Clothes maketh the man


This blogger is prone to swings of a sartorial nature in the Sunday posts. Considering that he is a recipient of several "Worst Dressed" awards, this is a tad curious. But then you can hardly answer tags that ask “what are you wearing ?” (a matter of sublime importance to the fairer sex), in a non sartorial way. And if you have strong views on the necktie (aired here) and on that horrible abomination that Indian ladies wear (aired here), then perhaps it is inevitable that such a matter finds its way into this blog.

This post is instigated by one of the most awful sights in the football World Cup in South Africa. No its not the vuvuzelas, awful though they are. No its not the utter depths that the England football team has descended to. It’s the sight of Diego Maradona in a suit !

I have long been intrigued by what is worn on the sports field. When you play, or coach, or do whatever, on a sports pitch, you ought to look elegant. But its amazing how many manage to dress in something utterly comical. Take tennis, which is the game with probably the worst displays of them all. Pride of place goes to Pete Sampras, who played divine tennis, but in a striped kachcha (an underwear that some Indian men are sometimes seen lounging around in). And that too in the hallowed Centre Court , where the Duke and Duchess of Kent lord over, impeccably dressed. And the women players specialize in wearing silly outfits that purely cater to somebody with an underwear fetish.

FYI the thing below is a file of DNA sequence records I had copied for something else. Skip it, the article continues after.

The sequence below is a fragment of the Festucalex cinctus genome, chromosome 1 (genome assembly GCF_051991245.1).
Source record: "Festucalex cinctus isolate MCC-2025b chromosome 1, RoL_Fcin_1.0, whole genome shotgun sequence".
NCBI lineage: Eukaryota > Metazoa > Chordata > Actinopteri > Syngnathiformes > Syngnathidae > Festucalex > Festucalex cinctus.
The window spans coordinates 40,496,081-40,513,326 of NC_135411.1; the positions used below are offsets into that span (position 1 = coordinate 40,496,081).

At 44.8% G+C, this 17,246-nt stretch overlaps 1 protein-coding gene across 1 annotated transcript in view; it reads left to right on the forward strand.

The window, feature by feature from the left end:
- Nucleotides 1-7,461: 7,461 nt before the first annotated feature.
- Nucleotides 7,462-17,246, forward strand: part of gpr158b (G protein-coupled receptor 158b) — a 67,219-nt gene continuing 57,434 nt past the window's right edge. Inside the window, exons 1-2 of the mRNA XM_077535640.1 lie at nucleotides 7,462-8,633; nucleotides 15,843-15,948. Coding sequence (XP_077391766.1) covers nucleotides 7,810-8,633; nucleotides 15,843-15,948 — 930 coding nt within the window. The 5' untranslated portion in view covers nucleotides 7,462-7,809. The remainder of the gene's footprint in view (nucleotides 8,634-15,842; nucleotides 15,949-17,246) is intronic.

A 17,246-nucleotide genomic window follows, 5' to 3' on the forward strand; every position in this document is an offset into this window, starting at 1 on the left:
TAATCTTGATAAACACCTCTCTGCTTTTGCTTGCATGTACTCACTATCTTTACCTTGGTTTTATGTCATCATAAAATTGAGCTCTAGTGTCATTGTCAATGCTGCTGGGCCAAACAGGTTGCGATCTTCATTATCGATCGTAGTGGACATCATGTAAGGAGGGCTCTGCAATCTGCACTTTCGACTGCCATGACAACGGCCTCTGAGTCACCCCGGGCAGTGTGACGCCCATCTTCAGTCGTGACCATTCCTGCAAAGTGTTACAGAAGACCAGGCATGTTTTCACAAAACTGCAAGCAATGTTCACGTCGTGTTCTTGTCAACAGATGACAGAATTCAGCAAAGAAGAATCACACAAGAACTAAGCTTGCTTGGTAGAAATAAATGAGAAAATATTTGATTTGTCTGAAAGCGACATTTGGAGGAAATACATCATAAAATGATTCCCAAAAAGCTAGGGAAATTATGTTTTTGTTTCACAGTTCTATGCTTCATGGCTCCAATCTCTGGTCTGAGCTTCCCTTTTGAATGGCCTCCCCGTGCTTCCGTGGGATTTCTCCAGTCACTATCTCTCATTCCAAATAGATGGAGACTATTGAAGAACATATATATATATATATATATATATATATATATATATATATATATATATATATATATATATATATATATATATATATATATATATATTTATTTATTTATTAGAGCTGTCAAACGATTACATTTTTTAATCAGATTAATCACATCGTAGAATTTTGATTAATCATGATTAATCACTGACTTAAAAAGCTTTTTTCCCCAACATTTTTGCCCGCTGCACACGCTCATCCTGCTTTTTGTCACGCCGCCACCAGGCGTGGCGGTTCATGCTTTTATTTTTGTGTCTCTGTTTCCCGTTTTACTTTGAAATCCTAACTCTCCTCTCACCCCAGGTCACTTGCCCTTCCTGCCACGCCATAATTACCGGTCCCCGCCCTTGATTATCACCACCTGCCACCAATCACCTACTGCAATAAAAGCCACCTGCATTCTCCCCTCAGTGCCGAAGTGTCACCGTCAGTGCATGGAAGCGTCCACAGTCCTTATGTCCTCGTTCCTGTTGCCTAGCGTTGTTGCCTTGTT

Or take the sport of snooker. Pray, why does anybody have to wear a bow tie while playing ?? The silliest sight today, in any setting, is an old gent in a bow tie; and then they make young snooker players wear that awful contraption, But then what can you expect from a sport, where their idea of injecting sex appeal is to have one lone female referee ! Or take American football. Huge hulks wearing tight fitting flimsy trousers is not a sight for sore eyes. Take even cricket. Pajamas have been, alas, accepted for a long time ( where did that era go when gentlemen dressed in impeccably starched whites played cricket), but do they have to be green at the top and red at the bottom (Gils please note).

But football is a curious case of complete anachronism. The payers are OK – decent shorts and decent tops. But the managers ?? Dressed most inappropriately in a suit. Football managers are prone to pacing up and down the sideline, yelling obscenities, questioning the parentage of the referee, making theatrical shows of despair at a miss and utterly comical celebrations at a goal. You can’t do that in a suit, for gods sake. The sight of Maradona hugging and kissing Lionel Messi dressed in one of Saville Row’s finest, is enough to put me off football forever.

But then there are some small mercies. These days women are making their entry into one of the last male bastions – football. The day when a woman football manager emerges is not far off. The very thought of a salwar kameez clad football manager doing all of the afore described actions is enough to make me tremble with sheer terror. I can even swallow the sight of the sartorial extravagances of Maradona.

But then, Diego, just do us a favour. Please. Wear something a little more in keeping with you. We’ll give you a toot on the vuvuzela for that !

Thursday, June 17, 2010

What is BP really responsible for ?